Sunday, November 25, 2007

It's A Mad, Mad, Mad, Mad (World) Apocalypse: Southland Tales review


Future critics may not grapple with Richard Kelly's directorial follow-up to the epochal metaphysical teen movie Donnie Darko much more than Tom Green's Freddy Got Fingered. Much less discussed than Lynch's Inland Empire has been already, which uses much different locations in Los Angeles while telling a fractured narrative. Seanbaby once observed there's something appealing about a movie that just doesn't give a fuck. Inland actually gives a serious fuck about David Lynch's logic puzzles. Southland's only saving grace is that it doesn't give a fuck how ridiculous things get, as if to flip a bird continuously at the audience for their expectations: metaphysics and musical numbers as seen in Darko are here as self-parody. Sean William Scott triggers a metaphysical wormhole so gratuitous it feels like a chapter from The Hitch-Hiker's Guide To The Galaxy.

Half the brains and twice the sex of Inland Empire, just as much to interpret

The casting of two penultimately "Hollywood" leads - The Rock and Buffy the Vampire Slayer, for heaven's sake - and their subsequent portrayals and perils, reek of deliberate camp. A suicidal practical joke may have been played here on the studio. Seeing Jon Lovitz as a psycho cop who cold-bloodedly shoots Amy Poehler isn't quite akin to the last practical joke of this nature. That would be Russ Meyer's blaring of the 20th Century Fox theme over a graphic decapitation in 1970's Beyond The Valley of the Dolls, another movie which functions intentionally as a satire of the material itself. The Rock uses the William Shatner school of drama methods to expound conspiratorially on the space-time continuum and the fabric of the 4th dimension, amongst other things. His sole moment of action movie machismo comes from the quasi-meaningful catch phrase, "I'm a pimp...and pimps don't commit suicide," which he spouts before punching a woman to the ground. Meanwhile, Sarah Michelle Gellar is a porn star whose sex/chat/reality tv show mainly blames "nerds" for society's sexual repression. She releases an album, "Teen Horniness Is Not A Crime." These are the intentionally funny parts, and they shine unconditionally. The rest of the humor is wrapped in an oblique irony that can't quite keep up with itself.

Hostel 3: Sean William Scott Tied To A Chair

To seek the transcendent in this movie the way so many worshippers of Darko are is a fruitless effort. The Phillip K. Dick influence remains far less in use of apocalyptic time travel as a plot device (again, Sean William Scott nominally taking over the Donnie role? How could this not be Kelly's self-parody?) than the K. Dickensian world of warring technocratic and political factions engaged in bio-warfare espionage. The opening narration could be recycled for the upcoming Escape From New York remake as it overloads the audience with as many likely speculations about a societal breakdown in the near future: a shock moment bombing of Texas as the first scene of the film, further escalating wars in the Middle East, an American police state beneath the surface similar to last years' PKD adaptation, A Scanner Darkly. President Bush, who by now must have more IMDB credits than Abe Lincoln, makes his obligatory cameo later. The technique isn't going to let the movie age well. Being a prank of a movie, the immediacy is oddly effective for the grand absurdities in dialogue, plot and gratuitous violence to follow.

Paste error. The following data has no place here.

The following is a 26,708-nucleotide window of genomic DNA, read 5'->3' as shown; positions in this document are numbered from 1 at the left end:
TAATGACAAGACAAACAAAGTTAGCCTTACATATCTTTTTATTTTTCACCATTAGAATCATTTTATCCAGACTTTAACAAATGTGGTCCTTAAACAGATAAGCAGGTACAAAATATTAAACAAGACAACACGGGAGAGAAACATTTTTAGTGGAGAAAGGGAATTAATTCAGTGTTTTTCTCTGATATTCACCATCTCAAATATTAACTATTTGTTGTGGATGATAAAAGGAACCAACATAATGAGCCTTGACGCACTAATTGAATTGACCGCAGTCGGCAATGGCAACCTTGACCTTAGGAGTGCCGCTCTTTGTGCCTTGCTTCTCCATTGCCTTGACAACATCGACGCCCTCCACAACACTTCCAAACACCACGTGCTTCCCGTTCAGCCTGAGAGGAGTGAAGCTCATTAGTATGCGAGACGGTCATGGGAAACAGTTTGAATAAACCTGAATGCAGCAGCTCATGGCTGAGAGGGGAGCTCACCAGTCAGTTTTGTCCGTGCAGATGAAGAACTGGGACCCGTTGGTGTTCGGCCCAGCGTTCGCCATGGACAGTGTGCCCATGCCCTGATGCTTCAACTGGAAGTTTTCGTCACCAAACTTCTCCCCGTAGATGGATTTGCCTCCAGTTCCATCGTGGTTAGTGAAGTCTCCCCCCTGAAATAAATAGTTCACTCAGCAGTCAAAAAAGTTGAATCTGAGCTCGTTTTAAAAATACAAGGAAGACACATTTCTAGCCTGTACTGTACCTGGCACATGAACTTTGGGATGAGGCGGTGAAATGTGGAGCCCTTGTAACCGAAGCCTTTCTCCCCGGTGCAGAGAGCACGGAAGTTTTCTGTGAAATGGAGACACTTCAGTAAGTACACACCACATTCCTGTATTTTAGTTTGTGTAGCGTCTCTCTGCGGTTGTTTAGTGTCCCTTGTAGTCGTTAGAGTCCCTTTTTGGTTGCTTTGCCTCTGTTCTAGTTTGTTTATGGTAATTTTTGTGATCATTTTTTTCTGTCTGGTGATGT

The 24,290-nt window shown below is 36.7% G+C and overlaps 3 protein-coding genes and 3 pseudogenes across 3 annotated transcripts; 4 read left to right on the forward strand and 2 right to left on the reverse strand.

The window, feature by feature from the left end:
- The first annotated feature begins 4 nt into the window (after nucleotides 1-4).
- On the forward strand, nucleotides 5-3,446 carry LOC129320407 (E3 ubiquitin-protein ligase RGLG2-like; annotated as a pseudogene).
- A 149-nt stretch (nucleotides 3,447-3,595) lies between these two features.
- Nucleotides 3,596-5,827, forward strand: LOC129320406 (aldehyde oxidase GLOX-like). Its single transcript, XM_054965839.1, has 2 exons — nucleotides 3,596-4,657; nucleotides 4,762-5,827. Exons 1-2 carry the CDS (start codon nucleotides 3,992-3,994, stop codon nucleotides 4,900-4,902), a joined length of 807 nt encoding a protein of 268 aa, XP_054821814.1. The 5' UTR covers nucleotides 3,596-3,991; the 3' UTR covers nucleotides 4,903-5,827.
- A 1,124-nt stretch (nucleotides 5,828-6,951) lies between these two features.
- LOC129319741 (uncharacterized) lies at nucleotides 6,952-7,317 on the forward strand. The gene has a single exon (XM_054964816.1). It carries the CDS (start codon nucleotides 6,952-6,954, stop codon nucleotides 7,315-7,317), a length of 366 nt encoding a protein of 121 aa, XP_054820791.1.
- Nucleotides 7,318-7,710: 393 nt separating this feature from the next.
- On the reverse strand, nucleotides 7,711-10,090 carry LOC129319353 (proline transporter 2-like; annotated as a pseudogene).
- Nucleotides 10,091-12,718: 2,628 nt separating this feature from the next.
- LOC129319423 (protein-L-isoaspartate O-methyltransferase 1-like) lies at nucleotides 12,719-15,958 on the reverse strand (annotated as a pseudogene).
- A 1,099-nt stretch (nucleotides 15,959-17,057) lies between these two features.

Moments before a Takeshii Miike style outburst of extreme gore. I kid you not.

Kelly's designs in the ultra-modern crazy fest include matriarchal Marxists made up of Saturday Night Live actors, a covert Communist Environmentalist mad scientist who dresses like a Flash Gordon villain (played by Wallace "Incon-CEIV-able!" Shawn and flanked by Booger and the little Poltergeist lady) and a slimy Homeland Security head with citywide surveillance control room who also dresses like a B-movie sci-fi Queen. It'd be misleading to call their ideological body counts the film's focus, as if it were a political film. When Kelly's sympathies seem to arise, they're with the Marxists, whose anti-Male ball tasering and subsequent high fives suggest the freewheeling quasi-political attitude of late John Waters. That is the real function of this not-too-distant-future schismatic society. Paradoxically, the lunacy takes center stage from political satire. The world of Southland exists as a familiar, exaggerated self-parody of Kelly's own preoccupation with the apocalypse and time travel. There are Biblical interstitial titles even Uwe Boll might balk at, and Justin Timberlake is a verse-spouting Iraq War veteran whose psyche, we presume, got fried there. Add a kid who turns suicidal the second he hears he's been drafted, and Kelly's thoughts are made pretty clear on that issue.


Kelly's self-referential attitude towards whatever stylistic and narrative flourishes he was honing in Darko is sometimes as torturous as M. Night Shamalyan's in this multi-million dollar frivolity with a running time that emphasizes the state of excess American culture and obliviousness with which we face the uncertain future. When the movie simply tries to be funny in earnest, it does. Few enough times to lose anyone without a hardened taste for camp excess. Towards the end of the escalating future-stupid fun (think zeppelins and floating cars) the comedy finds a sort of second wind by going the distance for truly epic proportions in faux-pretentious pointlessness. Or is it truly pointless? Either way, a classic flop is born.

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